Many players limp with one pair. Now if one of the blinds raises, the opener calls. The raiser draws two cards, and the opener also draws two. This is a ridiculous play, and I don’t understand what the opener is trying to accomplish. He does not fool the raiser, because the raiser knows that if the opener really had three-of-a-kind, he likely would have opened for a raise in the first place. But if he was one of those tricky players who limp with trips, he would then have reraised. A two-card draw cannot then be to trips. The opener has to be keeping a kicker (with one exception, which I’ll get to in a moment). The other reason for taking two cards is that he started with a small pair and hopes to make aces up. If the raiser, first to draw, takes two cards, the most likely hand he holds is trips. Actually, that’s not the most likely, but it’s a close third. In the online games, the most likely hand is a pair of aces with a big kicker. The next most likely hand is a pair of kings or queens with an ace kicker. Trips is next in likelihood for a raiser who draws two cards. So in many cases, one or more of the aces that the opener is hoping to hit by keeping a kicker is locked up. That’s one reason not to keep an ace kicker. Another reason is that if both players are holding an ace kicker and both players improve, the raiser will have a better two pair. Still another reason is that the raiser might really have trips and the opener should take the draw that gives him the best chance of beating trips. He might make aces up and just lose another bet.
Here’s the exception. Some players limp with a cathop, three cards to a straight flush and hope to have a cheap draw to make a big hand. Typically, though, they’re fighting odds of worse than 10-to-1. Even if the opener could guarantee winning two bets after the draw, calling one more bet before the draw is still negative expectation. And if he makes the hand less than perfect (makes a straight or flush) when the opponent also makes his hand, the cathopper will lose the maximum after the draw. No, a rational player should not call a raise to draw to a cathop. But then, a rational player would never have opened the pot to begin with. Even worse than a legitimate cathop, by the way, is those clueless players who open with three cards of the same suit and call a raise to make the draw. They must think they’re playing hold’em. The equivalent in hold’em would be to start with two suited cards, flop one of your suit, and then call all the way against top set, so the only way to win is by backdooring a flush and then only if the set doesn’t also improve. I guess players do that in online hold’em, don’t they?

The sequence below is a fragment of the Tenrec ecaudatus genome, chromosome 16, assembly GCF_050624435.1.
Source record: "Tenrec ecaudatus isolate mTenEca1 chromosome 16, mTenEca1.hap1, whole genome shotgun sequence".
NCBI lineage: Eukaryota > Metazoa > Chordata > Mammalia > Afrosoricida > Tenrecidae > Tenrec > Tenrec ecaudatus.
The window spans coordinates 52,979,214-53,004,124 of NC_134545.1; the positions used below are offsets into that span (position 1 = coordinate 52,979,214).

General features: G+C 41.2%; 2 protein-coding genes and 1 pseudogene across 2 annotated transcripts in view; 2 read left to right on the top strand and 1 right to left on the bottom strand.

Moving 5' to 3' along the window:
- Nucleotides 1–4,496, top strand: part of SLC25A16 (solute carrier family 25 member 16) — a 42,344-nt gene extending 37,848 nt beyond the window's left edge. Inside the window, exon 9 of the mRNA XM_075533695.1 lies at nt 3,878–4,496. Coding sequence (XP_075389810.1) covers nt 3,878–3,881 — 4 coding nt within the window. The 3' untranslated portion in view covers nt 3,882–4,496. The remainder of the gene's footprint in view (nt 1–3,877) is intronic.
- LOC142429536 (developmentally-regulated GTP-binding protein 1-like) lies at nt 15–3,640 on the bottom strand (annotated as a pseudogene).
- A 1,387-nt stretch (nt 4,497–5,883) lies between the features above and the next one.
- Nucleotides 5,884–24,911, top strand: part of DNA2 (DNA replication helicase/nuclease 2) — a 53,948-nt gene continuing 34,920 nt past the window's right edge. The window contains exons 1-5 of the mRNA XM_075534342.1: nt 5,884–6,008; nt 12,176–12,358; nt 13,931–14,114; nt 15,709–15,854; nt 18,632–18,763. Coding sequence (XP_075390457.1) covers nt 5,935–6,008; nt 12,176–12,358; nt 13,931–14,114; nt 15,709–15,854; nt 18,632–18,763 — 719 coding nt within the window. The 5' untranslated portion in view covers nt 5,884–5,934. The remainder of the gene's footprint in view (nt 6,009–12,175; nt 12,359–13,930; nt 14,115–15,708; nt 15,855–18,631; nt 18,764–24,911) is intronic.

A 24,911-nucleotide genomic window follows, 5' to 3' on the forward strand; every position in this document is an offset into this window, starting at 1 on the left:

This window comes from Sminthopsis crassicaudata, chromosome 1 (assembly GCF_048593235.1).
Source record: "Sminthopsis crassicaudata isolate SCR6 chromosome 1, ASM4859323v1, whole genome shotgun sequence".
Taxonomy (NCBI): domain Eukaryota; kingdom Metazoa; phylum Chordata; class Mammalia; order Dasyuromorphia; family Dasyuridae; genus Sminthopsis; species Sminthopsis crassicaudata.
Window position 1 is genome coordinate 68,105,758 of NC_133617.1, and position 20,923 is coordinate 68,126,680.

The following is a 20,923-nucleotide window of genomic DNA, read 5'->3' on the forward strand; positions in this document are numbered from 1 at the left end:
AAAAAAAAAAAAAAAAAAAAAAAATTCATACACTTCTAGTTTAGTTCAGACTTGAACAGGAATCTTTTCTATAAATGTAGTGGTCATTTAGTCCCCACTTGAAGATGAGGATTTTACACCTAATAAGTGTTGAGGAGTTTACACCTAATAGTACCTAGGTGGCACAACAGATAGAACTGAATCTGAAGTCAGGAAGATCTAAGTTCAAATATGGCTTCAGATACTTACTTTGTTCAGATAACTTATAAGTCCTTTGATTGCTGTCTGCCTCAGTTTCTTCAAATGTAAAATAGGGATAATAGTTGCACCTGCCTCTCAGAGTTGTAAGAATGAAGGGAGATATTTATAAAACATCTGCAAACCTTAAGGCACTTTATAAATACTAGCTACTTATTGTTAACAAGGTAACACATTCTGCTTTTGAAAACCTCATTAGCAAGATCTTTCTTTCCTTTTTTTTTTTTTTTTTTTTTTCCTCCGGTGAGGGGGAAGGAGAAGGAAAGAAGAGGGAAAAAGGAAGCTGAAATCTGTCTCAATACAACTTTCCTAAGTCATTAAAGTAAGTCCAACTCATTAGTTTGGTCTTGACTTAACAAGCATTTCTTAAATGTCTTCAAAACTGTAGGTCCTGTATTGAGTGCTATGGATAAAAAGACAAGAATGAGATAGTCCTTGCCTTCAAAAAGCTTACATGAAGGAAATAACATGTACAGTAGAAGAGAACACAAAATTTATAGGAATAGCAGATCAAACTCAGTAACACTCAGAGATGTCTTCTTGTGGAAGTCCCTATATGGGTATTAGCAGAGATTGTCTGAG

Here’s another typical play that should be money in the bank for you. You have it in your notes that 4Tell always raise-opens with two pair and always limps with a come draw. He limps on the button when it is your blind. You have a pair of fours, and of course do not raise. You draw three cards “for free” and he draws one. You check and he bets. He always bets here, and you will win his bet nearly four times out of five if you always call.
Here’s a mistake that many players make at this juncture. They make trips and bet. Most of the time 4Tell folds, because he missed his hand. 4Tell does not raise after the draw on a bluff. But when he does make his hand, he of course raises. The bettor calls the raise, feeling that the pot is now too big to give up. So what was the mistake? If you know someone is drawing to a come hand, it is pointless to bet trips. Your opponent will either fold or raise, both of which cost you money. On the other hand, if you had checked, you could then call. No one has to know that you would have called with just the pair of fours. But, in fact, in this spot, three fours is little different from two fours. (The difference is discussed in the last paragraph.) Since he’s bluffing approximately 80% of the time, checking is the right play.
Another mistake they make is checking a full house or four of a kind in this spot, with the intention of check-raising. This is a mistake for two reasons. One is that if you check big hands, this bluffer may change his mind and quit bluffing so regularly. Checking trips to a one-card draw and then calling is a natural play. Many players habitually “check to the one.” But check-raising feels like “dirty pool” to your opponent, and he may decide to slow down. No, bet your big hand. Sure, he’ll fold most of the time, but when he does make his one-card draw, he will raise, and you can reraise. He might even cap the betting. If you check-raise, though, you will get exactly one bet most of the time. So instead of one bet 80% of the time, take a chance on four bets 20% of the time that you make a monster.
In the same category is the player who limps and then calls your raise, and still always bets his missed hand when you check. On the big blind, you would likely raise his limp-open with a pair of tens or better, particularly if he also limps with small pairs. You should always check anything but a complete hand to this player, as well. If he bets when checked to in an unraised pot, but not in a raised pot, well, you’re on your own. You should probably always bet in that exact situation, because you will win 80% of the pots unshown, you can fold when he raises, and you can reraise when you make a complete hand and he raises.
What happens when he pairs higher than you? Oh well, too bad. It happens. That is, he may limp as usual on the button, and you draw three to your pair of fours. He takes one card. You do not improve, and check. He bets. You call, and he shows that in drawing one card to 6-7-8-9 of mixed suits he paired the 6. Don’t be upset. You made the right play, and it will be evened out by the times he bets that pair of sixes when you drew to and called with a pair of eights.This article originally appeared in Card Player Magazine. © 2006 Michael Wiesenberg